Doesn't it seem like online marketing, social media, search optimization, and blogging are in the news daily with just about everyone trying to figure out how to make it work for their business? Most of the available content provided by trusted sources is really good – but how are you to make sense of it with limited time and industry knowledge? When you look internally, who has the depth of knowledge and experience within your organization to create the comprehensive plan, engage the appropriate internal stakeholders and measure results to prove value of your investments of money and time?
I invested a month trying to answer those questions diving full-time into learning as much as I could about the business of online marketing and whether or not all the search engine optimization (SEO) hype was real. I studied articles from the leading SEO websites, read the tech-savvy magazines, invested hours watching webcasts and consumed articles printed only yesterday talking about the latest advancements in Google search analytics that every business “needs-to-know”. There is so much information available it made my head spin!
With this in mind, here's my list of 10 questions to answer when evaluating your online strategy:
- What is your plan to capture website traffic in search results?
- What keywords are best to invest in for paid search versus organic (non-paid)?
- Do you have an on-page SEO strategy in place?
- Is Social media relevant in the business world?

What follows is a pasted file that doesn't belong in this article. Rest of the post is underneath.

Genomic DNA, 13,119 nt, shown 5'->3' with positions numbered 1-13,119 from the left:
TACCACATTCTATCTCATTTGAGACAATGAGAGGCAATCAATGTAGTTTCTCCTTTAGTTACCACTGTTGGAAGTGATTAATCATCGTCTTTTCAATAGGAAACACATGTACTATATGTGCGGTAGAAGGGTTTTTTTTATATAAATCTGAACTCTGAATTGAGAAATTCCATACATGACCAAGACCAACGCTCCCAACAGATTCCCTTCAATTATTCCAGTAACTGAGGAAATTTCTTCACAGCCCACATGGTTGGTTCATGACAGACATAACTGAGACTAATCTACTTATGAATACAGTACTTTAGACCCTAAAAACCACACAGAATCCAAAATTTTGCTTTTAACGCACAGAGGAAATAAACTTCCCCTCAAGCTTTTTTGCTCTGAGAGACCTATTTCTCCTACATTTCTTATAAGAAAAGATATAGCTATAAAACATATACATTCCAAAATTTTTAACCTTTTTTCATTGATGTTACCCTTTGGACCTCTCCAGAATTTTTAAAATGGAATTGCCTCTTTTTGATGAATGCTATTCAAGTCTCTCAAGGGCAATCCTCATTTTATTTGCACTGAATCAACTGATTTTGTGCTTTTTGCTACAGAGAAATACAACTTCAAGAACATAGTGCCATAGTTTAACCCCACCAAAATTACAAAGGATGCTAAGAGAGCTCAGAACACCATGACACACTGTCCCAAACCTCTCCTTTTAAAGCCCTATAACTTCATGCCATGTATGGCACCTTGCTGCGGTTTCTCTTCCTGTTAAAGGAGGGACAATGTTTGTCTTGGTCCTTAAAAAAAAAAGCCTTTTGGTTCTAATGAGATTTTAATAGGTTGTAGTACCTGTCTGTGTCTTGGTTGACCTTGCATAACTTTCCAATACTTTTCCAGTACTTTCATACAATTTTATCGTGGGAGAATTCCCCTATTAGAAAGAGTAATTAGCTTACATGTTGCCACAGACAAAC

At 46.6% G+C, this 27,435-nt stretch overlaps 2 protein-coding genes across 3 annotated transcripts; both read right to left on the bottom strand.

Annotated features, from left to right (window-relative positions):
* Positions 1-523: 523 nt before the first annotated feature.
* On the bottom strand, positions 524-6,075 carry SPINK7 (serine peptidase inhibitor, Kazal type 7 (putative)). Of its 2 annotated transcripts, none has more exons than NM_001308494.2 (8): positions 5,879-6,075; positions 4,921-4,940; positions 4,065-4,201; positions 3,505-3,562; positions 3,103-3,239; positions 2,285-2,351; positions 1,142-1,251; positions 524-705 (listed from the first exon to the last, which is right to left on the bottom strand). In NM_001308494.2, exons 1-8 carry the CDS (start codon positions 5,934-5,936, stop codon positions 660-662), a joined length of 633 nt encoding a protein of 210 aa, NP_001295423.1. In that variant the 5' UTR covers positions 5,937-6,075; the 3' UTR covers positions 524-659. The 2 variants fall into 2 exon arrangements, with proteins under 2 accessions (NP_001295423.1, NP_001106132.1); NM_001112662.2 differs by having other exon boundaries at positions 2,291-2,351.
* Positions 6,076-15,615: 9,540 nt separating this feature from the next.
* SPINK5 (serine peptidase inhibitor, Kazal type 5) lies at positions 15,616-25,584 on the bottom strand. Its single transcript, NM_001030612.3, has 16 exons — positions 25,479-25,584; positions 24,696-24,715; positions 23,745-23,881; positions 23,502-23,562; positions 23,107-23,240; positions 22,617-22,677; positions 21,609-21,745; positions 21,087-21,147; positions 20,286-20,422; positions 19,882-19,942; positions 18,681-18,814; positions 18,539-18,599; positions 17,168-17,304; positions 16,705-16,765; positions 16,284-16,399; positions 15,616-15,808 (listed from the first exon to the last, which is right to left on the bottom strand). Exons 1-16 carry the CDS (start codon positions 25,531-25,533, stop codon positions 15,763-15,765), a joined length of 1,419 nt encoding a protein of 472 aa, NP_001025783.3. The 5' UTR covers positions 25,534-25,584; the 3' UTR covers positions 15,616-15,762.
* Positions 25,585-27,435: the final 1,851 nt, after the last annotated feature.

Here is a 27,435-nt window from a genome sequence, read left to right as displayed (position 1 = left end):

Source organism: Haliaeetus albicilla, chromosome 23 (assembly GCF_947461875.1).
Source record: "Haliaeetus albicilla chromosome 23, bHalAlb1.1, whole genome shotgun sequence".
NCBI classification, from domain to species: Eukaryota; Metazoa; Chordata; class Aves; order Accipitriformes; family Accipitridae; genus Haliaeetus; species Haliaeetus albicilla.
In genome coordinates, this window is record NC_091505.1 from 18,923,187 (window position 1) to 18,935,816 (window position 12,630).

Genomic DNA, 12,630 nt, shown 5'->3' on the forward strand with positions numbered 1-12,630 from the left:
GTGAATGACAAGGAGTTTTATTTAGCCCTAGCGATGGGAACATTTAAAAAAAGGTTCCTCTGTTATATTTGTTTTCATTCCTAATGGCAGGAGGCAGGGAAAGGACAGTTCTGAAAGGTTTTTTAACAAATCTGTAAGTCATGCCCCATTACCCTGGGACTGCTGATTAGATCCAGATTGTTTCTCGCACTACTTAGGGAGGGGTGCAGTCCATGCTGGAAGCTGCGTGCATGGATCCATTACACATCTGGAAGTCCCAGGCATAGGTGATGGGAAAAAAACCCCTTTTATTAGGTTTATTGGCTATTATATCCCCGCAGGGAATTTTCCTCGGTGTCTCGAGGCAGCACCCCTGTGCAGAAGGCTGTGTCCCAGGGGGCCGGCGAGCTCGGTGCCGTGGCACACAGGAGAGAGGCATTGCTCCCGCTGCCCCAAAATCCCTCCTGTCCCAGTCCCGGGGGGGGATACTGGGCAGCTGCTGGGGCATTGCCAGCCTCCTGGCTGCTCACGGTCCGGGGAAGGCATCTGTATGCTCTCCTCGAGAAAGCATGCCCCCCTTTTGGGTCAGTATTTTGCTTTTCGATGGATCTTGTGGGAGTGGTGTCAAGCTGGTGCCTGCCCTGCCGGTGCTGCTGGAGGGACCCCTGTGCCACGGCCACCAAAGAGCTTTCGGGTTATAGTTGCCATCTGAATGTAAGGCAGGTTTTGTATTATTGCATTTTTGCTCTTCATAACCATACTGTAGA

- What's the business value with Facebook or Twitter accounts?
- Where does your company’s blog fit into the plan?
- Who is selecting the topics, keywords and consistently writing your blog?
- Is your blog adding PageRank value to your company's website?
- Who manages the optimization of your online links that are oh-so-valuable in the search algorithms?
- How are you going to measure those results to continue investing next month?
What I found is the business of increasing web traffic, converting traffic into leads and measuring those results with accuracy is huge and seems to innovate on a weekly, if not daily, pace. It’s not only important to have an active and well planned strategy, it’s critical to winning your share of the web.
The tough question: as a business whose core competencies are not SEO or online marketing related, how are you to stay competitive? And is it OK to ask for outside help answering the above questions? Yes – and I would argue it’s critical to ensuring your company’s success by partnering with experts who will help you create a strategy that’s tailored to your needs and execute with measurable results.
What do you think?
I welcome your feedback and suggestions on additional questions to consider when evaluating a strategy.